University Congregational Church
Oct. 30, 2016
“The Heart of Christianity – The Heart of Justice”
“The Bible is political…” says Marcus Borg, “It combines sharp political criticism and passionate political advocacy: radical criticism of systems of domination and impassioned advocacy of an alternative social vision.”
I thought that might make all of us sit up in our seats! I’m sure the last thing you wanted when you came to church this morning was more politics. Don’t worry. As we go through Marcus Borg’s book The Heart of Christianity in the coming weeks, we will hit on many topics that he describes as essential for following Jesus. Today’s topic is not politics – but it is justice.
We are continuing to look together at Marcus Borg’s book The Heart of Christianity and today’s topic is “the Heart of Justice”. Let’s explore for a moment what Biblical justice is. Borg says that we often misunderstand what God’s justice is about, because we see God’s mercy as the opposite. The idea is that we sin and deserve punishment for our sin; but God is merciful and forgives us. But God’s mercy is not the opposite of God’s justice. The opposite of God’s justice is human injustice. It is the way we shape our societies, policies, and treatment of others.
Borg notes that in the United States in particular, there is an ethos of individualism. It isn’t that he is against the idea that individuals have rights, choice and opportunity. Rather, it is putting individualism as a core value that affects our ideas about justice. The idea that we are primarily the product of our own initiative and hard work is sometimes used to legitimate a social system that does not provide a safety net for those who cannot succeed. This stands in contrast to how the Bible understands justice for all of God’s creation.
Here are some examples of Biblical justice:
• God sends Moses to free the Hebrew slaves in Egypt from an oppressive Egyptian Pharaoh. The liberation they experienced was political, economic and religious.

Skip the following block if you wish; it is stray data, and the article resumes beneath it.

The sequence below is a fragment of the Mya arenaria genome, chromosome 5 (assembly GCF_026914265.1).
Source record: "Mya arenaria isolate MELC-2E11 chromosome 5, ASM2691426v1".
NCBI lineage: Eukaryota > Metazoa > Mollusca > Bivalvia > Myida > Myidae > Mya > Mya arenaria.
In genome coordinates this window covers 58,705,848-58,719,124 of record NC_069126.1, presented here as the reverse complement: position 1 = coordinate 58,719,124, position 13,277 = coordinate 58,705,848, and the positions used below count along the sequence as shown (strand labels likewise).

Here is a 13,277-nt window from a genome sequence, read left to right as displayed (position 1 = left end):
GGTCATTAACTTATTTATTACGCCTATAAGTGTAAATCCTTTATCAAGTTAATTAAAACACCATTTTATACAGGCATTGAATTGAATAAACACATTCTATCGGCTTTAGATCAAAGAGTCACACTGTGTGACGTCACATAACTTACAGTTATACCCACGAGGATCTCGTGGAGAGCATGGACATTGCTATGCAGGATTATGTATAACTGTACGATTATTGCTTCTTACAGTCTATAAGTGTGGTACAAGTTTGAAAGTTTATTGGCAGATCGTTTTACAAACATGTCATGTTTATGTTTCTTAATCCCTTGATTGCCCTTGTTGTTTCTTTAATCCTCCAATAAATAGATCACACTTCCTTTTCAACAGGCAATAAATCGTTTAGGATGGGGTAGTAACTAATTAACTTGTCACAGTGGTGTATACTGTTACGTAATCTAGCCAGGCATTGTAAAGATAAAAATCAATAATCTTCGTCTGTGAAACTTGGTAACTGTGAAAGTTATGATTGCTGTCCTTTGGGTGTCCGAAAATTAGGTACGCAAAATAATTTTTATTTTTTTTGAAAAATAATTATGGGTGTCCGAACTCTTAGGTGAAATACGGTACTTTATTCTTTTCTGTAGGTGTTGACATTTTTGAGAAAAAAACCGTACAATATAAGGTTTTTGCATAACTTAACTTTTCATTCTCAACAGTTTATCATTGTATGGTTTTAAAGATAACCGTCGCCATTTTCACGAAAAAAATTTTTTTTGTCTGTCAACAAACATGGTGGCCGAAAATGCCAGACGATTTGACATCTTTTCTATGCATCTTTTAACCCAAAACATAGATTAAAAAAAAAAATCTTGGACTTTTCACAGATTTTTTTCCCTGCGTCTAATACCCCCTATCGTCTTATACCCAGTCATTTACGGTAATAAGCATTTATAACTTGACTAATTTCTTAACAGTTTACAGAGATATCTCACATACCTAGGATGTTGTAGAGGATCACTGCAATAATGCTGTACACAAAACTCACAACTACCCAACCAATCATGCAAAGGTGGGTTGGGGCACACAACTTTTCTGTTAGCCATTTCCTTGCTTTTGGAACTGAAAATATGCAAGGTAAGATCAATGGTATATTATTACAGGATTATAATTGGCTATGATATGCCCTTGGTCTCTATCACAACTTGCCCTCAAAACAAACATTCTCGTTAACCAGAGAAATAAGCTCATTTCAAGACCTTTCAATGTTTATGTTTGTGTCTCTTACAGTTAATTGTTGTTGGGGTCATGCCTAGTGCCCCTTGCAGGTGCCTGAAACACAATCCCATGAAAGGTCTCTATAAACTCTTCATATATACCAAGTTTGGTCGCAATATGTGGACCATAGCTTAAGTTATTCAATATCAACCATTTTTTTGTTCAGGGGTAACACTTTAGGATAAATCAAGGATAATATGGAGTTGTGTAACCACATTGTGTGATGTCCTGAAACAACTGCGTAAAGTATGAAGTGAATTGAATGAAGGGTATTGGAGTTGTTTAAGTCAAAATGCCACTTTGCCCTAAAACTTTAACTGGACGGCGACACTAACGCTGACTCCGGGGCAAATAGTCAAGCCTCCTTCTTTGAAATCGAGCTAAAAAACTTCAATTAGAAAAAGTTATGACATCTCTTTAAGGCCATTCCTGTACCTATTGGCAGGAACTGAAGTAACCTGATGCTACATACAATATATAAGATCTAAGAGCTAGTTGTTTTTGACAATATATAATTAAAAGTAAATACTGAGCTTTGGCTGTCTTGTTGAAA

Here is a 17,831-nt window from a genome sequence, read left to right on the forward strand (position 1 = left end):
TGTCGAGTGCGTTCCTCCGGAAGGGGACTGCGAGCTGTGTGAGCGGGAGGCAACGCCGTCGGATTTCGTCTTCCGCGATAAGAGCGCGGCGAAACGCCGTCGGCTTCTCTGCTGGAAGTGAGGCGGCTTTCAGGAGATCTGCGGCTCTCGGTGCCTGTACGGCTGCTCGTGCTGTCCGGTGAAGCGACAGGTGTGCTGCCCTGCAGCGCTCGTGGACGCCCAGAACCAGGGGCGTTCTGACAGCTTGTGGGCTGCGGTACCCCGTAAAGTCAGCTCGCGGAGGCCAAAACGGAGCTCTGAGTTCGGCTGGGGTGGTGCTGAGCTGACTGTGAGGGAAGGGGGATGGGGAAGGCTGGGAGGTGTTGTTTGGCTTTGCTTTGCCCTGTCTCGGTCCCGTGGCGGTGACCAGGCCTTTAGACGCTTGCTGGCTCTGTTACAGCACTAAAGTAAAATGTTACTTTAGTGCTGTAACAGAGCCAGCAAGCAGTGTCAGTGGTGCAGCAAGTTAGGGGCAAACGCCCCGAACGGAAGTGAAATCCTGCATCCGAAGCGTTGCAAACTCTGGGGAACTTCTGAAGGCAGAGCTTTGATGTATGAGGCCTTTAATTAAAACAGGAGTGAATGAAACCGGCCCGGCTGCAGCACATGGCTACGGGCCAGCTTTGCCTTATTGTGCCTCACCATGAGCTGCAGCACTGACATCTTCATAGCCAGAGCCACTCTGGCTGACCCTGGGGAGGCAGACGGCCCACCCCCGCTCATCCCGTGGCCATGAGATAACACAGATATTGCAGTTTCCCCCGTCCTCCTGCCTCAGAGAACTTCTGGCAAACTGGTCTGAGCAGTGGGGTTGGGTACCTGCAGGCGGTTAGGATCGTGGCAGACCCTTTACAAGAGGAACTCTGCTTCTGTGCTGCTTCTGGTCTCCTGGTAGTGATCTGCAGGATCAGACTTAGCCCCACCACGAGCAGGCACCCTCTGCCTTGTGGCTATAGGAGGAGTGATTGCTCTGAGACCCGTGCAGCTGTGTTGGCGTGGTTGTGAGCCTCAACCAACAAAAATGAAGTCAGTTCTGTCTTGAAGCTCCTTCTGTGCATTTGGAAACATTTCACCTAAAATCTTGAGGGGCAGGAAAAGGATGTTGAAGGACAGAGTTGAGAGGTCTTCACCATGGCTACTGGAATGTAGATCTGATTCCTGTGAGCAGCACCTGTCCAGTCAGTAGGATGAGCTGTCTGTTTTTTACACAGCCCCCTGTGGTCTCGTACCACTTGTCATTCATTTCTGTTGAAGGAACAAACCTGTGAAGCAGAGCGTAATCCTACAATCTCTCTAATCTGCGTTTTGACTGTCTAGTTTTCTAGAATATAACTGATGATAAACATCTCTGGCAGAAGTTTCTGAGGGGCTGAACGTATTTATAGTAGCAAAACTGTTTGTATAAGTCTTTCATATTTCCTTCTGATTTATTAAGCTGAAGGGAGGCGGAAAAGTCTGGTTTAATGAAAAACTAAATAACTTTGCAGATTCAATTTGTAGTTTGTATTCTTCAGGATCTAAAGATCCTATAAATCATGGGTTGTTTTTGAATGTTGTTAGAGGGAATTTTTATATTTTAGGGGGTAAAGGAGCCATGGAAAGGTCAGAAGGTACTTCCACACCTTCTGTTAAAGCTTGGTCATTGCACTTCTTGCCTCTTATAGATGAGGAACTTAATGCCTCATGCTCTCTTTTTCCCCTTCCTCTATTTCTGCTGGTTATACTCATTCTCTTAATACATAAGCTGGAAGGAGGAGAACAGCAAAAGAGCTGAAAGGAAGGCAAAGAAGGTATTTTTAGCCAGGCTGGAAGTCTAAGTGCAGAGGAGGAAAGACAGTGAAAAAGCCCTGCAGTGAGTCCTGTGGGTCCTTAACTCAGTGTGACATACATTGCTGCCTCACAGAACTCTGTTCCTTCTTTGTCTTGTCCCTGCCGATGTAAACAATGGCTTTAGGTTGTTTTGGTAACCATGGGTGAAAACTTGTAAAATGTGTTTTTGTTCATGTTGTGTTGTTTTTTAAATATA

• The Bible is clear about the injustice of the Babylonian exile. Loudly voicing God’s judgment against the monarchies and kingdoms were prophets Amos, Isaiah, Micah, and Jeremiah.
• The Hebrew law provided that farmers left grain in the fields for the less fortunate; Ruth & Naomi were able to eat because of this law.
• Repeating the Hebrew Bible stories of injustice, oppression and liberation, Jesus repeatedly advocated for the disabled, for widows, orphans, the poor and the marginalized.
Jesus spoke about God’s justice by using the well known phrase “Kingdom of God”. Many of Jesus’ parable and short sayings included a teaching about the Kingdom of God. The center of what we know as The Lord’s Prayer includes “thy kingdom come.”
The word kingdom describes a form of government. The people to whom Jesus spoke lived in a world where there were real kingdoms. This wasn’t a Cinderella story with a kingdom – this was real life. This was not “once upon a time” or a “magic kingdom”. In Jesus time, kingdom referred to the ancient system of domination by powerful and wealthy elites.
Jesus used the Kingdom of God to contrast what the people were experiencing to what life would be like on earth if God were the monarch and the rulers they knew were not. Make no mistake, for Jesus, the Kingdom of God was something for the earth – not for heaven. In the Lord’s Prayer, for example, Jesus taught us to say “thy kingdom com, they will be done, on earth, as it already is in heaven”. Or to quip as John Dominic Crossan did, “Heaven’s in great shape; earth is where the problems are.”